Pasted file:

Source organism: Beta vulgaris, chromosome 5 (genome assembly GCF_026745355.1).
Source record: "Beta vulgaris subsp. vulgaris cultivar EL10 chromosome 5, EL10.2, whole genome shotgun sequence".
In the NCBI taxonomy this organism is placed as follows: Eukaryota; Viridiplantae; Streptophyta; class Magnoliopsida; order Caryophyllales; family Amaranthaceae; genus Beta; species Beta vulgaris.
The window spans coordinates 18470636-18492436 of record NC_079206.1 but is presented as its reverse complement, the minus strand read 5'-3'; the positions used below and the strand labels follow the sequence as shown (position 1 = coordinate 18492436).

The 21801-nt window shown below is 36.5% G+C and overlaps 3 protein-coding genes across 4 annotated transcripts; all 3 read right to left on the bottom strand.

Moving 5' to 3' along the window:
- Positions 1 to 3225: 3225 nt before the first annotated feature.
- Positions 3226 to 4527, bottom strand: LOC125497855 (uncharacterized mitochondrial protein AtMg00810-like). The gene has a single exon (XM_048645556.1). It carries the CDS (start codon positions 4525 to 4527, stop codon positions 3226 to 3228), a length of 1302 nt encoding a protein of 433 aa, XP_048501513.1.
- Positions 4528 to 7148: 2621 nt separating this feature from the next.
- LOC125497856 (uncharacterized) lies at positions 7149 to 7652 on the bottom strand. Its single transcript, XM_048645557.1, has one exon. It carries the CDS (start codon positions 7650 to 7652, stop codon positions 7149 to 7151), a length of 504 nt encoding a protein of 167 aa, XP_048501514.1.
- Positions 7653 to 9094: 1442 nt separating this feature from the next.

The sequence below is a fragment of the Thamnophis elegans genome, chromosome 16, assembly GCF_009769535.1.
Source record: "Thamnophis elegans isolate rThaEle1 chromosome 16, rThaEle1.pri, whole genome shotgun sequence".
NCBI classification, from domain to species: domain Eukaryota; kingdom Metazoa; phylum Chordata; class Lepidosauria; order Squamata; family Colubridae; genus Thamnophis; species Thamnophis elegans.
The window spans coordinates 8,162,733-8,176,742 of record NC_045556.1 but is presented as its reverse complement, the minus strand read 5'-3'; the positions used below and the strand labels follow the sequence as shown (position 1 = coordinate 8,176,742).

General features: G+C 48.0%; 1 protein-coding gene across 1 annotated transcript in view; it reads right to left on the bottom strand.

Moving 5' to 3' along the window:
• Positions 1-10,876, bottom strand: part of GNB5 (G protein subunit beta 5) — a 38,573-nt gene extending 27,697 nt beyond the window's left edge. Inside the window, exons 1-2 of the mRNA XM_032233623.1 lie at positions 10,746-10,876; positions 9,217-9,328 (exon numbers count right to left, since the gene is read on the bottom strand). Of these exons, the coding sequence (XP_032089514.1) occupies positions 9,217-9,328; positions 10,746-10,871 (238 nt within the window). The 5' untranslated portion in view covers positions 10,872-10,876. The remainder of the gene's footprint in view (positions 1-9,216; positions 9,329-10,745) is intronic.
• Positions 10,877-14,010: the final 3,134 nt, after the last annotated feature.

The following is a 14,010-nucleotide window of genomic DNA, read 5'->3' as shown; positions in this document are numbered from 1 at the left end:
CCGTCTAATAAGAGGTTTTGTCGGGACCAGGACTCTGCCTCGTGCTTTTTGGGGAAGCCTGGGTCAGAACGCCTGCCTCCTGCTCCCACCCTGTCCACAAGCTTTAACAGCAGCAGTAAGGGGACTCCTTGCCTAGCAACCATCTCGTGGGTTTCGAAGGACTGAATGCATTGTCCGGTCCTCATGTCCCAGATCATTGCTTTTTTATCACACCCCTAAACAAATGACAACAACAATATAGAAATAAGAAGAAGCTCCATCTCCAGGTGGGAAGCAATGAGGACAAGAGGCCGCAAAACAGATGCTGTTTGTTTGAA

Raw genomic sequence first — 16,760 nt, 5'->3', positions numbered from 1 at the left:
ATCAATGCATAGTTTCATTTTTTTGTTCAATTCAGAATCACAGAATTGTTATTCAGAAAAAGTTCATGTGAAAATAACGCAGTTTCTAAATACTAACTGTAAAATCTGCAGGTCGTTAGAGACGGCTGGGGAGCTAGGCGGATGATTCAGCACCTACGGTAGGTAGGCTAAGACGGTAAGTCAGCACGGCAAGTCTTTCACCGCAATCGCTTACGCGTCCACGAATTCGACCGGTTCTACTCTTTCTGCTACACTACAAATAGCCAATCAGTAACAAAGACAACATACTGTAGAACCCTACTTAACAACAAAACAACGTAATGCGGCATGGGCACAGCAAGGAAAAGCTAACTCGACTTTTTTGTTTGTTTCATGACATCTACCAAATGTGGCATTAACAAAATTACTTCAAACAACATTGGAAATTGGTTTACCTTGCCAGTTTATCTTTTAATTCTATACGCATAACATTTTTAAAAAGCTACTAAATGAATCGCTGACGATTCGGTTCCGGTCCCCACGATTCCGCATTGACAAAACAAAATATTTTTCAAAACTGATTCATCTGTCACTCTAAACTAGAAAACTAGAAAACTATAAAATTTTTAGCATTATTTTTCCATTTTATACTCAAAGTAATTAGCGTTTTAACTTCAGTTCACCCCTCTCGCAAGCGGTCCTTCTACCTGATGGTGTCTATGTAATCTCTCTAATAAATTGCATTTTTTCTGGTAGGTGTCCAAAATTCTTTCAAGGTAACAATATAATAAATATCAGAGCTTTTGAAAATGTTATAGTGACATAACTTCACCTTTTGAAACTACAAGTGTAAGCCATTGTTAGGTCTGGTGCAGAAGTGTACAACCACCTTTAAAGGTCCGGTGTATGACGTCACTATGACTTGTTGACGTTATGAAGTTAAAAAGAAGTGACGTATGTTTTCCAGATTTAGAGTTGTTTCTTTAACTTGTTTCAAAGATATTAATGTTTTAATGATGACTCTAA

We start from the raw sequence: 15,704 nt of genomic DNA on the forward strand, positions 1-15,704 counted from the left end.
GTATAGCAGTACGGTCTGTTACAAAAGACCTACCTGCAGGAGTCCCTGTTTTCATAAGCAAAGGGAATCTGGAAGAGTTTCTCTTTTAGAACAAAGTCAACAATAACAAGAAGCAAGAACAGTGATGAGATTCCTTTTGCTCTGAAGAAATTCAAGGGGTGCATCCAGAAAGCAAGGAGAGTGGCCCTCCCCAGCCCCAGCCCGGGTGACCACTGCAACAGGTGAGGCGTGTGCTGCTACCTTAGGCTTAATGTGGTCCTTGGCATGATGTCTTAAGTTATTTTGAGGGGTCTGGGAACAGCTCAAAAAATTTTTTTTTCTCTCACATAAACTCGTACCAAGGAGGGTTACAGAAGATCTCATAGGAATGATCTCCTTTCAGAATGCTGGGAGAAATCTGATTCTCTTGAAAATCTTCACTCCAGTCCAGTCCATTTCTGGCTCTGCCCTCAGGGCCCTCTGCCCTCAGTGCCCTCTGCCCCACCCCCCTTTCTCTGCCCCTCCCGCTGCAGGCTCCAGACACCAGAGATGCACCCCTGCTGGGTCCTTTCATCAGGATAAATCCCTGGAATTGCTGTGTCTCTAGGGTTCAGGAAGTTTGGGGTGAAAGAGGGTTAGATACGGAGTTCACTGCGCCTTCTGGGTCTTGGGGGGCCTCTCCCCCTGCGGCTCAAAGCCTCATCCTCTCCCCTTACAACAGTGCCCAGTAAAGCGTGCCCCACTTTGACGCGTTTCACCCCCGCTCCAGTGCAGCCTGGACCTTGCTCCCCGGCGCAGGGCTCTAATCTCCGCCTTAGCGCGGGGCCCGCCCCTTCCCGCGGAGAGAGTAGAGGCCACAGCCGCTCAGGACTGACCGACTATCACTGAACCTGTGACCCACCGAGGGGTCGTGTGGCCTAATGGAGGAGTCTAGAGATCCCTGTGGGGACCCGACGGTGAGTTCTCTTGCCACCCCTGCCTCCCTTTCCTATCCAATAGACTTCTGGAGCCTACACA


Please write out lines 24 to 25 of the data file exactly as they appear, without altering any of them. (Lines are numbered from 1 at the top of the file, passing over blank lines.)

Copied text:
We start from the raw sequence: 15,704 nt of genomic DNA on the forward strand, positions 1-15,704 counted from the left end.
GTATAGCAGTACGGTCTGTTACAAAAGACCTACCTGCAGGAGTCCCTGTTTTCATAAGCAAAGGGAATCTGGAAGAGTTTCTCTTTTAGAACAAAGTCAACAATAACAAGAAGCAAGAACAGTGATGAGATTCCTTTTGCTCTGAAGAAATTCAAGGGGTGCATCCAGAAAGCAAGGAGAGTGGCCCTCCCCAGCCCCAGCCCGGGTGACCACTGCAACAGGTGAGGCGTGTGCTGCTACCTTAGGCTTAATGTGGTCCTTGGCATGATGTCTTAAGTTATTTTGAGGGGTCTGGGAACAGCTCAAAAAATTTTTTTTTCTCTCACATAAACTCGTACCAAGGAGGGTTACAGAAGATCTCATAGGAATGATCTCCTTTCAGAATGCTGGGAGAAATCTGATTCTCTTGAAAATCTTCACTCCAGTCCAGTCCATTTCTGGCTCTGCCCTCAGGGCCCTCTGCCCTCAGTGCCCTCTGCCCCACCCCCCTTTCTCTGCCCCTCCCGCTGCAGGCTCCAGACACCAGAGATGCACCCCTGCTGGGTCCTTTCATCAGGATAAATCCCTGGAATTGCTGTGTCTCTAGGGTTCAGGAAGTTTGGGGTGAAAGAGGGTTAGATACGGAGTTCACTGCGCCTTCTGGGTCTTGGGGGGCCTCTCCCCCTGCGGCTCAAAGCCTCATCCTCTCCCCTTACAACAGTGCCCAGTAAAGCGTGCCCCACTTTGACGCGTTTCACCCCCGCTCCAGTGCAGCCTGGACCTTGCTCCCCGGCGCAGGGCTCTAATCTCCGCCTTAGCGCGGGGCCCGCCCCTTCCCGCGGAGAGAGTAGAGGCCACAGCCGCTCAGGACTGACCGACTATCACTGAACCTGTGACCCACCGAGGGGTCGTGTGGCCTAATGGAGGAGTCTAGAGATCCCTGTGGGGACCCGACGGTGAGTTCTCTTGCCACCCCTGCCTCCCTTTCCTATCCAATAGACTTCTGGAGCCTACACA